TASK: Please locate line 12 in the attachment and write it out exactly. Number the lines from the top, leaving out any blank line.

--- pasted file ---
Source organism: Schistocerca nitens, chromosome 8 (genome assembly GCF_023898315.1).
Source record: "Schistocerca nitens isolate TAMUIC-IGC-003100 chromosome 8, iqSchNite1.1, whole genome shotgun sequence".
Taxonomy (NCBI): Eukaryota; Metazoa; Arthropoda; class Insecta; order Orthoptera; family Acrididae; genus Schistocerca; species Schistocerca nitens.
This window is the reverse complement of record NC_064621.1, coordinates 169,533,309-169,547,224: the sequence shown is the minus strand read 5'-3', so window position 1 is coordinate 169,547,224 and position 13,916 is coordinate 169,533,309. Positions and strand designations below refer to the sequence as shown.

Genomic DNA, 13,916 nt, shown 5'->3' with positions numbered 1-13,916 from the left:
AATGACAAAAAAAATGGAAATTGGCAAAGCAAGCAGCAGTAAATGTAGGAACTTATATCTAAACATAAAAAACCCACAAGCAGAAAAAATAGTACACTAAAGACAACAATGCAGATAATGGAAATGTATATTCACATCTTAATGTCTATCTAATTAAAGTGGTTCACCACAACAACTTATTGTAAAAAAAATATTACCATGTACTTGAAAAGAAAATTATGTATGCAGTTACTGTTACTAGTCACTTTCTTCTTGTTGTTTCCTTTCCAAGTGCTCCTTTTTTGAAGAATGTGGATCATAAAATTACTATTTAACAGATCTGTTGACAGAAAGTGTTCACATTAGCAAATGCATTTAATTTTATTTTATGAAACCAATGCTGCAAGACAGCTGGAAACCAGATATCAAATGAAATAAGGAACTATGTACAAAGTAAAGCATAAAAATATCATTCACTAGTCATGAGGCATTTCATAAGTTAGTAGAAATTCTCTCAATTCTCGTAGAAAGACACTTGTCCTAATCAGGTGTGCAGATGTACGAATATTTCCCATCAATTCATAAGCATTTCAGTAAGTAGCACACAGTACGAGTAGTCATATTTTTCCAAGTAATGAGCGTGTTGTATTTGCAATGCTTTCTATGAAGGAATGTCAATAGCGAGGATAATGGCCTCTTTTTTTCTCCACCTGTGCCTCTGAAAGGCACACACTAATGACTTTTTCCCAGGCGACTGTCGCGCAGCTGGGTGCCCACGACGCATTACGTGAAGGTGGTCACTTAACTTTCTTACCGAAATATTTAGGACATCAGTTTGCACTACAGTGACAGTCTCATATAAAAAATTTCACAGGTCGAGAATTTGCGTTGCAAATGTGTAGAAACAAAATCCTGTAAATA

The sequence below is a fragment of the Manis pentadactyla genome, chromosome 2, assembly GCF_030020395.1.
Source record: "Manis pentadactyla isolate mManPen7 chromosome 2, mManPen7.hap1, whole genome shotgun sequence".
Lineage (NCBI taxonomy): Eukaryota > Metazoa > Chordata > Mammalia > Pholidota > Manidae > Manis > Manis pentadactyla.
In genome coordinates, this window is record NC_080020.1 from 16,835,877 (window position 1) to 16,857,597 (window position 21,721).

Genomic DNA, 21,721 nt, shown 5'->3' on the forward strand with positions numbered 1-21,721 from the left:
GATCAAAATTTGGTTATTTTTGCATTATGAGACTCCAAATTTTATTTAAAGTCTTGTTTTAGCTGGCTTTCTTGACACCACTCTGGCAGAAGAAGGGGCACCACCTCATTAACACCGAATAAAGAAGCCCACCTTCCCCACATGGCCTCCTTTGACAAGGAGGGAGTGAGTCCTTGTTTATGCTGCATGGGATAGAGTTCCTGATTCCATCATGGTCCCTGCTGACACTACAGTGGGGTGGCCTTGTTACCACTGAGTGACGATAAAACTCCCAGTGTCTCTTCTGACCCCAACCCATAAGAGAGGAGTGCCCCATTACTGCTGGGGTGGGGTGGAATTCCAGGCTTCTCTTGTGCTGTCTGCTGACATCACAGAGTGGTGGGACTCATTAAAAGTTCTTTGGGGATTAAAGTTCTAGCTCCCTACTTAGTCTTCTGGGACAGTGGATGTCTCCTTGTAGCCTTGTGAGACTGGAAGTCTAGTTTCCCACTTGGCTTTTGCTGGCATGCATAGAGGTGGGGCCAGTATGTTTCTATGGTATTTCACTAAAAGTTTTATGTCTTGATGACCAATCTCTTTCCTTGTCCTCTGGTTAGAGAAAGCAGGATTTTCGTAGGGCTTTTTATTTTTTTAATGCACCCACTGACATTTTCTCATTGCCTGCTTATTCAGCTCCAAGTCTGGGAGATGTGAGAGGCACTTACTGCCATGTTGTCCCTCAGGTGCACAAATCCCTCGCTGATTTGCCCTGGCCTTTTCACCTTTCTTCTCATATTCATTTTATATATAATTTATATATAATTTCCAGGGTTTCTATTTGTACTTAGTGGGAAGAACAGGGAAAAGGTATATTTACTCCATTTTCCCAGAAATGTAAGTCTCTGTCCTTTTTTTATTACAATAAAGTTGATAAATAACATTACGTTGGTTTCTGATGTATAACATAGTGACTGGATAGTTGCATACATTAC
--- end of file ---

GATCAAAATTTGGTTATTTTTGCATTATGAGACTCCAAATTTTATTTAAAGTCTTGTTTTAGCTGGCTTTCTTGACACCACTCTGGCAGAAGAAGGGGCACCACCTCATTAACACCGAATAAAGAAGCCCACCTTCCCCACATGGCCTCCTTTGACAAGGAGGGAGTGAGTCCTTGTTTATGCTGCATGGGATAGAGTTCCTGATTCCATCATGGTCCCTGCTGACACTACAGTGGGGTGGCCTTGTTACCACTGAGTGACGATAAAACTCCCAGTGTCTCTTCTGACCCCAACCCATAAGAGAGGAGTGCCCCATTACTGCTGGGGTGGGGTGGAATTCCAGGCTTCTCTTGTGCTGTCTGCTGACATCACAGAGTGGTGGGACTCATTAAAAGTTCTTTGGGGATTAAAGTTCTAGCTCCCTACTTAGTCTTCTGGGACAGTGGATGTCTCCTTGTAGCCTTGTGAGACTGGAAGTCTAGTTTCCCACTTGGCTTTTGCTGGCATGCATAGAGGTGGGGCCAGTATGTTTCTATGGTATTTCACTAAAAGTTTTATGTCTTGATGACCAATCTCTTTCCTTGTCCTCTGGTTAGAGAAAGCAGGATTTTCGTAGGGCTTTTTATTTTTTTAATGCACCCACTGACATTTTCTCATTGCCTGCTTATTCAGCTCCAAGTCTGGGAGATGTGAGAGGCACTTACTGCCATGTTGTCCCTCAGGTGCACAAATCCCTCGCTGATTTGCCCTGGCCTTTTCACCTTTCTTCTCATATTCATTTTATATATAATTTATATATAATTTCCAGGGTTTCTATTTGTACTTAGTGGGAAGAACAGGGAAAAGGTATATTTACTCCATTTTCCCAGAAATGTAAGTCTCTGTCCTTTTTTTATTACAATAAAGTTGATAAATAACATTACGTTGGTTTCTGATGTATAACATAGTGACTGGATAGTTGCATACATTAC